Living with GACI/ARHR2 as an Adult

As an adult living with GACI/ARHR2, regular check-ups with a number of clinicians is important.

During adulthood, a cardiologist is seen to assess if there is any new narrowing or thickening of vessels. This is usually done via EKG/ECGs, Ultrasounds and MRI scans to ensure as little exposure to radiation as possible.

Adults with ARHR2 should be followed regularly by an endocrinologist.  Regular blood tests should be performed to assess levels of phosphate, vitamin D, and FGF23.  Phosphate supplementation and symptoms are managed accordingly.  Varus deformities of the legs and deformities of other joints may become painful. The development of calcific enthesopathies where calcium deposits are found in tendons is common and widespread in ARHR2. It can be painful but rest and pain relief can help manage symptoms along with physiotherapy to strengthen areas of muscle weakness. The use of long-term pain relief might be considered due to lower back and joint pain associated with rickets. A rheumatologist can help manage any joint problems as a result of ARHR2. Regular dental appointments and x-rays are also important to monitor any bone loss of the jaw associated with ARHR2.

Some individuals with GACI may also have a congenitally fused cervical spine causing limited mobility in this area. In this instance, fiber-optic intubation might be required if conventional airway management is difficult (for example during surgery).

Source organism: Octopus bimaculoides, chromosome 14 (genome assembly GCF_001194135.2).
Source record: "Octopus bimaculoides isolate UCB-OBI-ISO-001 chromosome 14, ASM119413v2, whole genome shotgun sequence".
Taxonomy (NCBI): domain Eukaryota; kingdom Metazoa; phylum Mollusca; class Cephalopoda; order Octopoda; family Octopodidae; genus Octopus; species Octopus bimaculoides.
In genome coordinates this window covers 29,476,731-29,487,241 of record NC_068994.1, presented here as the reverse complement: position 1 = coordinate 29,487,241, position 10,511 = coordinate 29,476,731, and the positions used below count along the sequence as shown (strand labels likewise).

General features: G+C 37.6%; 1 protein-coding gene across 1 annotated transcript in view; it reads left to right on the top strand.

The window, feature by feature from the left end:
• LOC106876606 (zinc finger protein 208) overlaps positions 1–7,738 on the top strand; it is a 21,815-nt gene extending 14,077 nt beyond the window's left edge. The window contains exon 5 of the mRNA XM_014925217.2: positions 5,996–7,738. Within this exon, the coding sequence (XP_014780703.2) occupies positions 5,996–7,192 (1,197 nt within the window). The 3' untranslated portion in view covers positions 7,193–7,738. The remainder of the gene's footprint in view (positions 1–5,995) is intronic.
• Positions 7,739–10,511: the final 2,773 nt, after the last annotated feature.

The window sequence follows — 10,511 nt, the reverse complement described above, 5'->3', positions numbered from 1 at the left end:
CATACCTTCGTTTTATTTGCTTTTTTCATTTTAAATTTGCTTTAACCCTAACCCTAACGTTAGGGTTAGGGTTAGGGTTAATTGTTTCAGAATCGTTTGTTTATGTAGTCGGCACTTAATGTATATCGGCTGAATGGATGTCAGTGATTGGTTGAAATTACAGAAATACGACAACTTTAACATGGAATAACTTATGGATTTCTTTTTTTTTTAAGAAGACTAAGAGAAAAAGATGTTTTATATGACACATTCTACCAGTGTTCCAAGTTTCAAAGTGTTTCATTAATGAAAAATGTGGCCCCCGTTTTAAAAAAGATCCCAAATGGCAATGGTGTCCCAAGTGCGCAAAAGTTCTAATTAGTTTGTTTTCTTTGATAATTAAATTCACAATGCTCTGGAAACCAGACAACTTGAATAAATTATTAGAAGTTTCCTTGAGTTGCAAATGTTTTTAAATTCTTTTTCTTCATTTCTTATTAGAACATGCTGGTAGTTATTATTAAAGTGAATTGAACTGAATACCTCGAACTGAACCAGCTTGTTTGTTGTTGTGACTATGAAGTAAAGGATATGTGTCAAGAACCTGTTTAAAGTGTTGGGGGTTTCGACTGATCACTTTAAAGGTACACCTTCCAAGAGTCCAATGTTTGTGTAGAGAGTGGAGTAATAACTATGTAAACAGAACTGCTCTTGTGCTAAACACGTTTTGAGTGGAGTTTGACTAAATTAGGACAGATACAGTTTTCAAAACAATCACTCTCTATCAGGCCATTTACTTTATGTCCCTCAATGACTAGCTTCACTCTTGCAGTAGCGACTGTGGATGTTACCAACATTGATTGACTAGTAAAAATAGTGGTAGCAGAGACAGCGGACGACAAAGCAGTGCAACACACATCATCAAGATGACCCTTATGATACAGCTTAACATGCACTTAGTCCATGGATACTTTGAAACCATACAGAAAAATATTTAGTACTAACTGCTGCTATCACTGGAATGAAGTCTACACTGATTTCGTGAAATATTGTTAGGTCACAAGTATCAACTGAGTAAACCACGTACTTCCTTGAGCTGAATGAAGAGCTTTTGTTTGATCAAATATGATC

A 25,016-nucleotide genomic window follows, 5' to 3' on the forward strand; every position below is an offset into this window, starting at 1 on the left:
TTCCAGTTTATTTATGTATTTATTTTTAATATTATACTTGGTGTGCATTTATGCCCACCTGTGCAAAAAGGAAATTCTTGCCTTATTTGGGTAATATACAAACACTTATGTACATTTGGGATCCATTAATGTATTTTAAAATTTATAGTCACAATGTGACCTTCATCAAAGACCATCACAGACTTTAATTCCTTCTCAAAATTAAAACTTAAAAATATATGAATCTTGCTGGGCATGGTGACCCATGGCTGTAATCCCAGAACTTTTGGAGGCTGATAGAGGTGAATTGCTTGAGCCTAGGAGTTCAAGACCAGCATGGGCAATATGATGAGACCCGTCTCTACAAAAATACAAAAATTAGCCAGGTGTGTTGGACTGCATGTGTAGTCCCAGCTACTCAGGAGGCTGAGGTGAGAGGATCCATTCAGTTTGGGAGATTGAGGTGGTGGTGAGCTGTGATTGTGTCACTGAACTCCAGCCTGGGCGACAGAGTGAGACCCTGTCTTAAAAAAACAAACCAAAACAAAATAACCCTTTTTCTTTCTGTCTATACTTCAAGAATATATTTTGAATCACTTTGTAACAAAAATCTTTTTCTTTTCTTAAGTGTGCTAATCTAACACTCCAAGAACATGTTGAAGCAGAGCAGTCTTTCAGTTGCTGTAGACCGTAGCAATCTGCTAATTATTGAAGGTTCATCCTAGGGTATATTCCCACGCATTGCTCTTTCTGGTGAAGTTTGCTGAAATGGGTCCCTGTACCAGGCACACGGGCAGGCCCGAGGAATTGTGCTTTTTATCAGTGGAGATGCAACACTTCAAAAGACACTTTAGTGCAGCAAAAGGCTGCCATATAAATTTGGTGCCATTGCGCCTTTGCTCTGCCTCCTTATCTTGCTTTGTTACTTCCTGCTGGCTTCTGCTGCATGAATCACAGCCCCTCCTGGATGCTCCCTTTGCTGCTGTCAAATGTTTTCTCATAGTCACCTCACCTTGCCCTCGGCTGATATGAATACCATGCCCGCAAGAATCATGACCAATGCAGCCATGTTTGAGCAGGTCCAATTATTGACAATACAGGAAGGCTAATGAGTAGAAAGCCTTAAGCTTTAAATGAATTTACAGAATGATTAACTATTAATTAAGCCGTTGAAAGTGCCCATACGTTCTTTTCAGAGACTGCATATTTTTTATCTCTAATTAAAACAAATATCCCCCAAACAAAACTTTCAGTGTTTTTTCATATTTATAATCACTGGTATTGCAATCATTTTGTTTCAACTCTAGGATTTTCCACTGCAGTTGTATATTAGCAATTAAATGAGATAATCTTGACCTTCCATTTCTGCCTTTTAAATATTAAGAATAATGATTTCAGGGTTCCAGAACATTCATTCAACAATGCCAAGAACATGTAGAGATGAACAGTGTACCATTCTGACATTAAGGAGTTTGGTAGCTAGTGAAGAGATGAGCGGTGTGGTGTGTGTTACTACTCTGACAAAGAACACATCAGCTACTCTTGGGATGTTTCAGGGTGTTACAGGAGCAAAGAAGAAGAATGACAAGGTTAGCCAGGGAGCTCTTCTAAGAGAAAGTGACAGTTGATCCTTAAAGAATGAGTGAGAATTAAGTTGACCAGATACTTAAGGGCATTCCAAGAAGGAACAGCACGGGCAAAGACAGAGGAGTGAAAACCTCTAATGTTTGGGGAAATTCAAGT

GACI can lead to an unusual appearance of the retina called peau d’orange. Yearly check-ups with an ophthalmologist can help to monitor this and ensure angioid streaks don’t develop which cause damage to the retina and subsequently eyesight. An Amsler chart can be used to test vision weekly at home, ensuring no visual disturbances have occurred.

There are no known individuals with GACI who have had children of their own. A geneticist can be sought to help discuss any concerns regarding this. During pregnancy, close attention must be paid to the mother’s blood results to determine levels of vitamin D that can be depleted during pregnancy. Associated joint pain with increased pressure on weight-bearing joints is to be expected.

Pilates type stretches and exercise such as swimming can help with muscle weakness in those with ARHR2. Pain and fatigue are commonly felt in ARHR2 however these are not usually severe enough to impact dramatically on day to day work/living.